Case study

Rwanda – freedom of association and expression

A case study from the 2014 Human Rights and Democracy Report.

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2014 marked the twentieth anniversary of the Rwandan genocide, a tragedy during which approximately a million people lost their lives. On 7 April, the then Foreign Secretary, William Hague, attended commemorations in Kigali in order to pay tribute to the victims of the genocide, and to demonstrate the UK’s commitment to Rwanda and the Great Lakes region. Rwanda’s progress on economic and social development remains impressive. However, the UK continues to have concerns about civil and political rights. We continue to urge the Rwandan government to address human rights concerns around freedom of expression and political space.

In January, former Head of Rwandan Intelligence, Patrick Karegeya, was found murdered in a hotel room in Johannesburg, South Africa. In August, a South African court found four men guilty of the attempted assassination of former Rwandan Army Chief of Staff, Kayumba Nyamwasa. The judge concluded that the crime had been “politically motivated” and had “emanated from a certain group of people from Rwanda”. The UK is deeply concerned by what appears to be a succession of acts of violence against Rwandan opposition figures.

During April and May, dozens of local people in north-west Rwanda were arrested and held incommunicado for up to two months. Some were later charged with various offences against state security, including collaborating with the Democratic Forces for the Liberation of Rwanda (FDLR), an armed group in eastern DRC with origins in the Rwandan genocide. The UK recognises that Rwanda has the right to prosecute those who seek to use violence against the state. In this case, however, the UK regrets that due legal process was not followed.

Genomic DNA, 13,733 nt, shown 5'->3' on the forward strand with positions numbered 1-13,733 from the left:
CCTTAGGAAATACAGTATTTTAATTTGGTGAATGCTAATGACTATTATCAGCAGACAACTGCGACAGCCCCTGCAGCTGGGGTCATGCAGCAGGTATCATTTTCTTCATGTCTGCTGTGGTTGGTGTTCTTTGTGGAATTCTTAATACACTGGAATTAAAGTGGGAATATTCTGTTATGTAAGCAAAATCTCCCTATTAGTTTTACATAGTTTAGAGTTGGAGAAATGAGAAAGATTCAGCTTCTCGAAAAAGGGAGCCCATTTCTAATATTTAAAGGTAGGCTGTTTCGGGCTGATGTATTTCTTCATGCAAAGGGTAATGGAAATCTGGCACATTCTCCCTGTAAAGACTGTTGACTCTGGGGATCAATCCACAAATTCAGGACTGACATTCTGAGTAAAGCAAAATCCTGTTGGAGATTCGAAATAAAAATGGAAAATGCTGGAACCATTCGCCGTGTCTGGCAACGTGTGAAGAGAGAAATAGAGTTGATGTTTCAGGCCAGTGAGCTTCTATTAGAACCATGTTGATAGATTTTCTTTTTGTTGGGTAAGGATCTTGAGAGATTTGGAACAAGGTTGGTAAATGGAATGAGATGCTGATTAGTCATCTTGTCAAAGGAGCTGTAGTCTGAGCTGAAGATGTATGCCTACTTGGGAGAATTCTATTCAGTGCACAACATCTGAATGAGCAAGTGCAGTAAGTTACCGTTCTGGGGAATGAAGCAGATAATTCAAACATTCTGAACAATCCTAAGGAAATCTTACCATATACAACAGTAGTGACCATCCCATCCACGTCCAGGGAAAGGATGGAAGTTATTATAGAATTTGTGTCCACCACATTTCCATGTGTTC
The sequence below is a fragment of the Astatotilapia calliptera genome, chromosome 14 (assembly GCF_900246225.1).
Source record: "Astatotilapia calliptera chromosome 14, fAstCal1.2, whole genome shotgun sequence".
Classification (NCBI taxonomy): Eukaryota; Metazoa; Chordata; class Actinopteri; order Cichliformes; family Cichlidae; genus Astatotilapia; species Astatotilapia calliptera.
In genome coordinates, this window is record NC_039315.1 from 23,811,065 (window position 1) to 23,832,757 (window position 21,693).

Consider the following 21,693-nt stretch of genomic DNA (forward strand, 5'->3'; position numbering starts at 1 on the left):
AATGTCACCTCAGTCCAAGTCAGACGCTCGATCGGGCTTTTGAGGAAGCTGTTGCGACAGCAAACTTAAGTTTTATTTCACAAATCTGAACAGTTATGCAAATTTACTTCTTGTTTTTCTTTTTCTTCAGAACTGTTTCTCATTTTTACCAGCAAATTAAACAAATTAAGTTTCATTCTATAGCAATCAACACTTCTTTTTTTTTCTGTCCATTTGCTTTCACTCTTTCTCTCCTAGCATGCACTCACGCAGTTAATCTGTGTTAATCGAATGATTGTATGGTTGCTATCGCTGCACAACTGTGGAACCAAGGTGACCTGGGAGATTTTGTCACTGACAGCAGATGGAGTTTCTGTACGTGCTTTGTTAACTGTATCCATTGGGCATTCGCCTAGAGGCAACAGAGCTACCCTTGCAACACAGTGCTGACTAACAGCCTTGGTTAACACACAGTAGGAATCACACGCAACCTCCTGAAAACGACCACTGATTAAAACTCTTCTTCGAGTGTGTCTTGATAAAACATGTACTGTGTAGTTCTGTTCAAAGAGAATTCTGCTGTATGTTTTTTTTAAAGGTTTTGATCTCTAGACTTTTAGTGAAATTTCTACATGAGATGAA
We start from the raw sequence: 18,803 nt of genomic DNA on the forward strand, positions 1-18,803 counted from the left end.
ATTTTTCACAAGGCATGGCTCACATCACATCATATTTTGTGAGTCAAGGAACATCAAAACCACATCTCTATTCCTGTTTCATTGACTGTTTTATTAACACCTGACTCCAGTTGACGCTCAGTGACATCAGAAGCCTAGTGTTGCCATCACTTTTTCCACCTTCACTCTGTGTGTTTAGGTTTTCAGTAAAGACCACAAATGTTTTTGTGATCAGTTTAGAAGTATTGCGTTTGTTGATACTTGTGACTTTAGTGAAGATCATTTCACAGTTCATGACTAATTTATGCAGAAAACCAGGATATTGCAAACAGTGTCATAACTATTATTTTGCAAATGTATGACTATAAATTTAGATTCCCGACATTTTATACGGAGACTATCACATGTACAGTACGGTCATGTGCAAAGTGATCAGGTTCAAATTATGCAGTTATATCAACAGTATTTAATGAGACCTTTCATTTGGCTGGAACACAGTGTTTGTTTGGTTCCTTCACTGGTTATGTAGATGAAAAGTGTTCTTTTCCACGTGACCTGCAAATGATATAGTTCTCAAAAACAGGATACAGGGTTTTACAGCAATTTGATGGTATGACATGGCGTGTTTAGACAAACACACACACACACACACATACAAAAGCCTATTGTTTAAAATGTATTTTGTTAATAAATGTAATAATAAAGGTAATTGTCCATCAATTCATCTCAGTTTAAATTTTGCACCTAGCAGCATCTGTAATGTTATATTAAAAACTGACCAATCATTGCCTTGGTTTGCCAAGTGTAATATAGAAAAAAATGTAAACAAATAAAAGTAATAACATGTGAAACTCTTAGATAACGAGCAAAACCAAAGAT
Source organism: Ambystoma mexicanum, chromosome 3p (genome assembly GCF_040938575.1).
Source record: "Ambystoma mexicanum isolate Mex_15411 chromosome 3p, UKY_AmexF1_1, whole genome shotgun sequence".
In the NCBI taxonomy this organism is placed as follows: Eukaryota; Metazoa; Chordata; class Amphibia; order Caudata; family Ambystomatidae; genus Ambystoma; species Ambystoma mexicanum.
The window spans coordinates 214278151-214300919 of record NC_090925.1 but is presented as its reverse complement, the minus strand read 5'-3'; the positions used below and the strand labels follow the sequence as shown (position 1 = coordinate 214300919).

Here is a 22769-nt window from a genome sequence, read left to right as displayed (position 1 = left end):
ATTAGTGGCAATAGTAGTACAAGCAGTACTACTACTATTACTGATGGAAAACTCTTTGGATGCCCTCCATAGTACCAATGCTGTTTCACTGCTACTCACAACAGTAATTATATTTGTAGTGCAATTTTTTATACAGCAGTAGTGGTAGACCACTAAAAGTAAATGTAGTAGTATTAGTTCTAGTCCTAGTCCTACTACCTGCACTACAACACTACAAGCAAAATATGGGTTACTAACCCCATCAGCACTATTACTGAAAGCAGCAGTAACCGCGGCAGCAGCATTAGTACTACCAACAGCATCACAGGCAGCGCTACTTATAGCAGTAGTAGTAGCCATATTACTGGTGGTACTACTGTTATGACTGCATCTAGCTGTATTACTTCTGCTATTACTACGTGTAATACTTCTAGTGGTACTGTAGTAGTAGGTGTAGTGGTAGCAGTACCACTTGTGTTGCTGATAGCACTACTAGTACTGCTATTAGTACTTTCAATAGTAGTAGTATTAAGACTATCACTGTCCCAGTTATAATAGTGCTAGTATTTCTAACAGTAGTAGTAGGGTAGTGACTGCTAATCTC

In October, former presidential bodyguard, Joel Mutabazi, was found guilty of treason and terrorism and sentenced to life in prison. He has appealed and continues to argue that his forcible return from Uganda did not respect due process. We call on the Rwandan authorities to ensure that due process is followed. Bernard Ntaganda, leader of opposition party PS-Imberakuri, was released from prison in June after four years’ incarceration. We continue to monitor the situation of other imprisoned political leaders and activists, including Victoire Ingabire and Sylvain Sibomana, both of the FDU Inkingi opposition party.

The UK believes that a free and vibrant media has an important role to play in any democracy. Following the broadcast in October of a BBC documentary about the Rwandan genocide, the Rwandan authorities suspended the BBC’s Kinyarwanda service and launched an inquiry. The UK recognises the hurt caused in Rwanda by some parts of the documentary, but is concerned by this decision, and urges the Rwanda government to allow the BBC to resume its broadcasts as soon as possible. The UK welcomed the freedom with which the East African newspaper was able to operate. We noted with concern the forced cancellation of talk shows on Isango Star and Contact FM, and the arrest of two journalists from Salus Radio in 2014. The UK welcomed, as an important step forward in tackling impunity, the arrest and trial of two police officers in connection with the July 2013 murder.

This case study is part of the 2014 Human Rights and Democracy Report.

Published 12 March 2015